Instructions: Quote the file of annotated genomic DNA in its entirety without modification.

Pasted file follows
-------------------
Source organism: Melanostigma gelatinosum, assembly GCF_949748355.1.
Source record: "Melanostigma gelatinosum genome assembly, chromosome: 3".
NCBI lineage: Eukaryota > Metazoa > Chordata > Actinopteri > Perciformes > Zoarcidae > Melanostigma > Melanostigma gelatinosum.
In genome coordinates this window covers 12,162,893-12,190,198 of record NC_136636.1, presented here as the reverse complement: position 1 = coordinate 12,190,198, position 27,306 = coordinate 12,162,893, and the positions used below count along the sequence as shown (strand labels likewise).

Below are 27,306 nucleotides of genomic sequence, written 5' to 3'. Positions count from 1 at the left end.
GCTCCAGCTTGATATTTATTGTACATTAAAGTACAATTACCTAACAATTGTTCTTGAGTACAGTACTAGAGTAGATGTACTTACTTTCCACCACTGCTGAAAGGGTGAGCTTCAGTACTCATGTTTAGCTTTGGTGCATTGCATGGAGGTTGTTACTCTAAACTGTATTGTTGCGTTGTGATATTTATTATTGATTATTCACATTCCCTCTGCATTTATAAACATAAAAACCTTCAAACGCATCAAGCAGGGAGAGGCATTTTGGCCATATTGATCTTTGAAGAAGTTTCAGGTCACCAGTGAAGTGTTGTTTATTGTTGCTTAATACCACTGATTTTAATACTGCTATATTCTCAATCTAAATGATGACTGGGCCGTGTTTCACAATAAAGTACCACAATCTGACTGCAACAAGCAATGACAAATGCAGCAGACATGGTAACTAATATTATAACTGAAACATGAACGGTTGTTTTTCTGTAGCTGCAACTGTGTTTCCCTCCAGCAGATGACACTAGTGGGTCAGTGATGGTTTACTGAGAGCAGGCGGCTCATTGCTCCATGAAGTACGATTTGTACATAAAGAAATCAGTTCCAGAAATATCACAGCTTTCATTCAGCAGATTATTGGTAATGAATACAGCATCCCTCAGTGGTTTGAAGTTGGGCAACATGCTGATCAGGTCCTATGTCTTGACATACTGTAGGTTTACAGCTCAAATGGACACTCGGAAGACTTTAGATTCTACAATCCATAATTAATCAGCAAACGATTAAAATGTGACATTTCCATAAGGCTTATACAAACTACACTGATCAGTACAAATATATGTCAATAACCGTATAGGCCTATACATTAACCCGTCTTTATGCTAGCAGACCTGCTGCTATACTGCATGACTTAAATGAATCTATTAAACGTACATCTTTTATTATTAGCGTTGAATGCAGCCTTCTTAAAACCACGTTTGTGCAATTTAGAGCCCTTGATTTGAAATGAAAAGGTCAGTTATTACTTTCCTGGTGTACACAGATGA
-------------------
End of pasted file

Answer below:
Source organism: Melanostigma gelatinosum, assembly GCF_949748355.1.
Source record: "Melanostigma gelatinosum genome assembly, chromosome: 3".
NCBI lineage: Eukaryota > Metazoa > Chordata > Actinopteri > Perciformes > Zoarcidae > Melanostigma > Melanostigma gelatinosum.
In genome coordinates this window covers 12,162,893-12,190,198 of record NC_136636.1, presented here as the reverse complement: position 1 = coordinate 12,190,198, position 27,306 = coordinate 12,162,893, and the positions used below count along the sequence as shown (strand labels likewise).

Below are 27,306 nucleotides of genomic sequence, written 5' to 3'. Positions count from 1 at the left end.
GCTCCAGCTTGATATTTATTGTACATTAAAGTACAATTACCTAACAATTGTTCTTGAGTACAGTACTAGAGTAGATGTACTTACTTTCCACCACTGCTGAAAGGGTGAGCTTCAGTACTCATGTTTAGCTTTGGTGCATTGCATGGAGGTTGTTACTCTAAACTGTATTGTTGCGTTGTGATATTTATTATTGATTATTCACATTCCCTCTGCATTTATAAACATAAAAACCTTCAAACGCATCAAGCAGGGAGAGGCATTTTGGCCATATTGATCTTTGAAGAAGTTTCAGGTCACCAGTGAAGTGTTGTTTATTGTTGCTTAATACCACTGATTTTAATACTGCTATATTCTCAATCTAAATGATGACTGGGCCGTGTTTCACAATAAAGTACCACAATCTGACTGCAACAAGCAATGACAAATGCAGCAGACATGGTAACTAATATTATAACTGAAACATGAACGGTTGTTTTTCTGTAGCTGCAACTGTGTTTCCCTCCAGCAGATGACACTAGTGGGTCAGTGATGGTTTACTGAGAGCAGGCGGCTCATTGCTCCATGAAGTACGATTTGTACATAAAGAAATCAGTTCCAGAAATATCACAGCTTTCATTCAGCAGATTATTGGTAATGAATACAGCATCCCTCAGTGGTTTGAAGTTGGGCAACATGCTGATCAGGTCCTATGTCTTGACATACTGTAGGTTTACAGCTCAAATGGACACTCGGAAGACTTTAGATTCTACAATCCATAATTAATCAGCAAACGATTAAAATGTGACATTTCCATAAGGCTTATACAAACTACACTGATCAGTACAAATATATGTCAATAACCGTATAGGCCTATACATTAACCCGTCTTTATGCTAGCAGACCTGCTGCTATACTGCATGACTTAAATGAATCTATTAAACGTACATCTTTTATTATTAGCGTTGAATGCAGCCTTCTTAAAACCACGTTTGTGCAATTTAGAGCCCTTGATTTGAAATGAAAAGGTCAGTTATTACTTTCCTGGTGTACACAGATGA